Child custody decisions are difficult for any couple that has decided not to continue to live together. Custody and child support often go hand-in-hand, and aside from Minnesota's payment guidelines, many parents have to make difficult decisions about how to share time and money in the best interest of the child.
The challenges of unmarried parents are often unique, since many couples may not have a longstanding relationship and are often younger than married parents. One judge in Hennepin County found that these parents were being underserved by the court, and often arrived and left in a state of confusion and worry. He reacted by creating a special court for these couples, called Co-Parent Court, which is modeled after similar programs like drug courts and DWI courts, aimed at providing people with alternative remedies.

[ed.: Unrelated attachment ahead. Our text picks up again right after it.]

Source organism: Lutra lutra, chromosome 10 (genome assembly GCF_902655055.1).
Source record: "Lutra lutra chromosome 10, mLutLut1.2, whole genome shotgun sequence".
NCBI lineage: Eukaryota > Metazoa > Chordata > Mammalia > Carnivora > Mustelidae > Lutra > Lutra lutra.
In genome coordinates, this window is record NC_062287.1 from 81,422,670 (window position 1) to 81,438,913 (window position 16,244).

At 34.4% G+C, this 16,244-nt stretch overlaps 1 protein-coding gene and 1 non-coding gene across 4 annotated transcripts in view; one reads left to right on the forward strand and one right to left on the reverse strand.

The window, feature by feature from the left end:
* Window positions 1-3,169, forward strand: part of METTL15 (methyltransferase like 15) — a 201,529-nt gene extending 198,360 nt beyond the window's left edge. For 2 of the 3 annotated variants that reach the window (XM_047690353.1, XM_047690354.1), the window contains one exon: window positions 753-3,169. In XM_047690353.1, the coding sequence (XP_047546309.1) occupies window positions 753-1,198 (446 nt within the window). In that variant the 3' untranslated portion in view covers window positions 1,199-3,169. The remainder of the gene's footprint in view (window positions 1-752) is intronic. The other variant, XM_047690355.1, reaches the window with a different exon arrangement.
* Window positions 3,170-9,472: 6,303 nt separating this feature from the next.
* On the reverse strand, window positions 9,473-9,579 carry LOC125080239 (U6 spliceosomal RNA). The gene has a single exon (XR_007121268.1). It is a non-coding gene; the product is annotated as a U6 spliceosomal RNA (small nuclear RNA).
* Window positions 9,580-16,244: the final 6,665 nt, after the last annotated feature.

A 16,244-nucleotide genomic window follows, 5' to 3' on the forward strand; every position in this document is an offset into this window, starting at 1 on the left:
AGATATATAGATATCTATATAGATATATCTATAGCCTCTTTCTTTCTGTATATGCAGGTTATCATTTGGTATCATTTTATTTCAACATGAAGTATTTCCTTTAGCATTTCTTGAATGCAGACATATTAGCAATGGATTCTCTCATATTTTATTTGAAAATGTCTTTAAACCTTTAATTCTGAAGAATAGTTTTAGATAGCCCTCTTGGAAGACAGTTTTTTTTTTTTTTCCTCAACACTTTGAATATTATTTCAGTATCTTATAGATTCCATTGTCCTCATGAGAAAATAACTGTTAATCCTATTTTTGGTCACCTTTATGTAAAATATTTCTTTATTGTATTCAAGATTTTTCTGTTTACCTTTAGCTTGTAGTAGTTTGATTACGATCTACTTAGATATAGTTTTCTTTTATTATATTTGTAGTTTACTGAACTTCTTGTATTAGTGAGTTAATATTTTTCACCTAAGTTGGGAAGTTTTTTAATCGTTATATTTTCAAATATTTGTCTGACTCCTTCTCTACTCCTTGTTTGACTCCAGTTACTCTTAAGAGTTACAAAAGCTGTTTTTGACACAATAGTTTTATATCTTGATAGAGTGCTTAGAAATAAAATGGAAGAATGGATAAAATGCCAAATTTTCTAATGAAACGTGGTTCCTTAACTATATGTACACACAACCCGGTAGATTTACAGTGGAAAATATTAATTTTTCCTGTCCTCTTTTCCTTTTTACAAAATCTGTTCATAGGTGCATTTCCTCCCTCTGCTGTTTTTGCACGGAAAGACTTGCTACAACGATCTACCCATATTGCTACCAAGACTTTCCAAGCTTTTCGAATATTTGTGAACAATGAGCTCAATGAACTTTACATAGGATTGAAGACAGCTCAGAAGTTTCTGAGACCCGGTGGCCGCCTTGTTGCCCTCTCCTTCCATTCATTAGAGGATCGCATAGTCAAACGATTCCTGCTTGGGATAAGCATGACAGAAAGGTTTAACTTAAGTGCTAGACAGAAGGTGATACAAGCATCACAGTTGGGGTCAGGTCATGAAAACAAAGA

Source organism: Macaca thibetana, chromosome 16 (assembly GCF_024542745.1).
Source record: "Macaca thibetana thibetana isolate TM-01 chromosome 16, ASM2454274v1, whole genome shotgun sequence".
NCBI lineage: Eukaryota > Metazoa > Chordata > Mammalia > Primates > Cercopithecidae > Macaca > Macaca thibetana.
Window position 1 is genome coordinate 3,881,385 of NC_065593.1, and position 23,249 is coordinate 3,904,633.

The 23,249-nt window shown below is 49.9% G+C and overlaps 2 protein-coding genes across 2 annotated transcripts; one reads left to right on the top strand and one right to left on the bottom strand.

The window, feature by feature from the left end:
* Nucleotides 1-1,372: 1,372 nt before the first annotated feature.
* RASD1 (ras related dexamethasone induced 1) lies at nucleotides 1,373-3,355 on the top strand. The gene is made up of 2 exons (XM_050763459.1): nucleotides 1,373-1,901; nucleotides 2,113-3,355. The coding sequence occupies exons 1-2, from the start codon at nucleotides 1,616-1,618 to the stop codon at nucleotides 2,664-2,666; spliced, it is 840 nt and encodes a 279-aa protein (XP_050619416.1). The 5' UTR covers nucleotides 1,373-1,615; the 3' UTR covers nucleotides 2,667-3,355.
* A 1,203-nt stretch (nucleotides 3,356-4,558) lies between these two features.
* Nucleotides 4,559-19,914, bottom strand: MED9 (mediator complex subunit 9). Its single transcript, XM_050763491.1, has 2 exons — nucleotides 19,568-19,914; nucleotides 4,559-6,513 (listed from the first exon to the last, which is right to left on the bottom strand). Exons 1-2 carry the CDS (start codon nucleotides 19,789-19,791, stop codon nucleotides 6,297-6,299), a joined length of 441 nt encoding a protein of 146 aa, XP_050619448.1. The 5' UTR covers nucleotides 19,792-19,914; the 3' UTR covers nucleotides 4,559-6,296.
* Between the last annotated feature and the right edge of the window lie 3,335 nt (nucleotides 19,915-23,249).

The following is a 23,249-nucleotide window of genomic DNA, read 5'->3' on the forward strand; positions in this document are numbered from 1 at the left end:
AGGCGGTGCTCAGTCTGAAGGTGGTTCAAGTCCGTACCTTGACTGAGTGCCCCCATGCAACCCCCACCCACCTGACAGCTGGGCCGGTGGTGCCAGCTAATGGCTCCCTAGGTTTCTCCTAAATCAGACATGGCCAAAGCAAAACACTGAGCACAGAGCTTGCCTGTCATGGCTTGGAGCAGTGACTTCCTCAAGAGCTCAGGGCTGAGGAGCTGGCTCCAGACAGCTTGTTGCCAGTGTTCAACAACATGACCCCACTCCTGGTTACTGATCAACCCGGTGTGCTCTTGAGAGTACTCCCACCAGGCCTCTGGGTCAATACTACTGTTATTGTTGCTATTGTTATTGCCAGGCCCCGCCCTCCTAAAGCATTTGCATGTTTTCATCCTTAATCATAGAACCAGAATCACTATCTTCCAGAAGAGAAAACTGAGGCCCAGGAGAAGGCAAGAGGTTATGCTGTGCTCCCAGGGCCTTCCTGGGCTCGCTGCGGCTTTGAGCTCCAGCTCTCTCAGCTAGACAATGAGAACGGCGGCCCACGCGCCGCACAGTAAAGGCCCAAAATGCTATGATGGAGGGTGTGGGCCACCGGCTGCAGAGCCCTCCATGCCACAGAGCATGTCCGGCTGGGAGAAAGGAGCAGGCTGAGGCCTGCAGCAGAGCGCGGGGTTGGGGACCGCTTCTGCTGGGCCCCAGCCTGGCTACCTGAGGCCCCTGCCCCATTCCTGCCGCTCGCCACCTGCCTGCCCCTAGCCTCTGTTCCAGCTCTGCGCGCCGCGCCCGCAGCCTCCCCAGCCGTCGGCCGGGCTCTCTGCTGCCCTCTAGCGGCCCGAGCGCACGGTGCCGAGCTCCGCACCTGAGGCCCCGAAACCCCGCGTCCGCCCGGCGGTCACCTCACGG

The judge said that he saw the fathers being put in a difficult situation of being legally declared fathers and given a child support obligation, but without a roadmap for the rest of the relationship with the mother and child. "It was very apparent to me there was much more work to be done to support these young parents in their parenting obligations towards their children and to each other," he said.
Co-Parent Court is randomly assigned to parents through the county summons system and is aimed at lower income areas. The court helps couples create plans for co-parenting and supporting their child, and brings in community organizations that help them find employment, deal with additions, treat mental health problems, and other similar services.
The court is now in the second year of its three year trial period, and will soon face an evaluation of whether or not it is more effective than traditional custody proceedings.
Source: Christian Science Monitor, "Judge creates unique problem-solving court to help unwed parents," May 11, 2012.